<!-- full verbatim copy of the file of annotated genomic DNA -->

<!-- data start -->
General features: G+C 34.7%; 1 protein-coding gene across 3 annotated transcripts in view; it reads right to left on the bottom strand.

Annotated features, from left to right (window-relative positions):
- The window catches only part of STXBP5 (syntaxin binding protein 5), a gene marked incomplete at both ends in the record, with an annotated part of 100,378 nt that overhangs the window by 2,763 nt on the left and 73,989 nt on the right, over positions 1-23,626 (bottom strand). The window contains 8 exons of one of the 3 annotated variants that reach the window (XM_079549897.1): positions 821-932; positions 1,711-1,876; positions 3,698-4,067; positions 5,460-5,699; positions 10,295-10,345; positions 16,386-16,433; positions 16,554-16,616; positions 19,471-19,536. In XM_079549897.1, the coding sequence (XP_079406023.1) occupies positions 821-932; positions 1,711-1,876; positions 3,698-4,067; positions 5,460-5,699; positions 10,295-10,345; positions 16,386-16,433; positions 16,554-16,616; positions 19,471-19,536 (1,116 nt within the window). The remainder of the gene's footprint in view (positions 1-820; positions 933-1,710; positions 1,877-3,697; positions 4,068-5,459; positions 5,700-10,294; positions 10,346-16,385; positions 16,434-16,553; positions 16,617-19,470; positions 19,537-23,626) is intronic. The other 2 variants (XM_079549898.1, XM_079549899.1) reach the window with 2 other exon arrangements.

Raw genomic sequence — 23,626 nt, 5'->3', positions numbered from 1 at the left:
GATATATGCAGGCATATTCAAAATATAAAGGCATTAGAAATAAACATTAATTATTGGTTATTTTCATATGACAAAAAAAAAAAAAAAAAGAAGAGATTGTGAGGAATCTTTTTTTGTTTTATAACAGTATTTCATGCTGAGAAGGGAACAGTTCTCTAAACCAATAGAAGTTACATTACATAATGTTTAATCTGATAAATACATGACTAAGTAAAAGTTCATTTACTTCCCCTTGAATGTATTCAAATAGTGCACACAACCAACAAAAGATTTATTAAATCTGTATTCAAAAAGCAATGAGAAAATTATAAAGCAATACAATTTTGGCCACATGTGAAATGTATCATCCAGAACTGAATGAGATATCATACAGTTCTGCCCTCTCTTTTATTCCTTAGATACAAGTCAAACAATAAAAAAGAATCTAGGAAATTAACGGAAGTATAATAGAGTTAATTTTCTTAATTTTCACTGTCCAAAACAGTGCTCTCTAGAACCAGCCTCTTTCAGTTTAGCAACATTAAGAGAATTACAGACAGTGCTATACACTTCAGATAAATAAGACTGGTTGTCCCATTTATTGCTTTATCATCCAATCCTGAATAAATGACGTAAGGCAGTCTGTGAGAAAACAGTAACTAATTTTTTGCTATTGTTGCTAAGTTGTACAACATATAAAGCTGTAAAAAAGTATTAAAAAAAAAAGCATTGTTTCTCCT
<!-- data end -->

General features: G+C 34.7%; 1 protein-coding gene across 3 annotated transcripts in view; it reads right to left on the bottom strand.

Annotated features, from left to right (window-relative positions):
- The window catches only part of STXBP5 (syntaxin binding protein 5), a gene marked incomplete at both ends in the record, with an annotated part of 100,378 nt that overhangs the window by 2,763 nt on the left and 73,989 nt on the right, over positions 1-23,626 (bottom strand). The window contains 8 exons of one of the 3 annotated variants that reach the window (XM_079549897.1): positions 821-932; positions 1,711-1,876; positions 3,698-4,067; positions 5,460-5,699; positions 10,295-10,345; positions 16,386-16,433; positions 16,554-16,616; positions 19,471-19,536. In XM_079549897.1, the coding sequence (XP_079406023.1) occupies positions 821-932; positions 1,711-1,876; positions 3,698-4,067; positions 5,460-5,699; positions 10,295-10,345; positions 16,386-16,433; positions 16,554-16,616; positions 19,471-19,536 (1,116 nt within the window). The remainder of the gene's footprint in view (positions 1-820; positions 933-1,710; positions 1,877-3,697; positions 4,068-5,459; positions 5,700-10,294; positions 10,346-16,385; positions 16,434-16,553; positions 16,617-19,470; positions 19,537-23,626) is intronic. The other 2 variants (XM_079549898.1, XM_079549899.1) reach the window with 2 other exon arrangements.

Raw genomic sequence — 23,626 nt, 5'->3', positions numbered from 1 at the left:
GATATATGCAGGCATATTCAAAATATAAAGGCATTAGAAATAAACATTAATTATTGGTTATTTTCATATGACAAAAAAAAAAAAAAAAAGAAGAGATTGTGAGGAATCTTTTTTTGTTTTATAACAGTATTTCATGCTGAGAAGGGAACAGTTCTCTAAACCAATAGAAGTTACATTACATAATGTTTAATCTGATAAATACATGACTAAGTAAAAGTTCATTTACTTCCCCTTGAATGTATTCAAATAGTGCACACAACCAACAAAAGATTTATTAAATCTGTATTCAAAAAGCAATGAGAAAATTATAAAGCAATACAATTTTGGCCACATGTGAAATGTATCATCCAGAACTGAATGAGATATCATACAGTTCTGCCCTCTCTTTTATTCCTTAGATACAAGTCAAACAATAAAAAAGAATCTAGGAAATTAACGGAAGTATAATAGAGTTAATTTTCTTAATTTTCACTGTCCAAAACAGTGCTCTCTAGAACCAGCCTCTTTCAGTTTAGCAACATTAAGAGAATTACAGACAGTGCTATACACTTCAGATAAATAAGACTGGTTGTCCCATTTATTGCTTTATCATCCAATCCTGAATAAATGACGTAAGGCAGTCTGTGAGAAAACAGTAACTAATTTTTTGCTATTGTTGCTAAGTTGTACAACATATAAAGCTGTAAAAAAGTATTAAAAAAAAAAGCATTGTTTCTCCT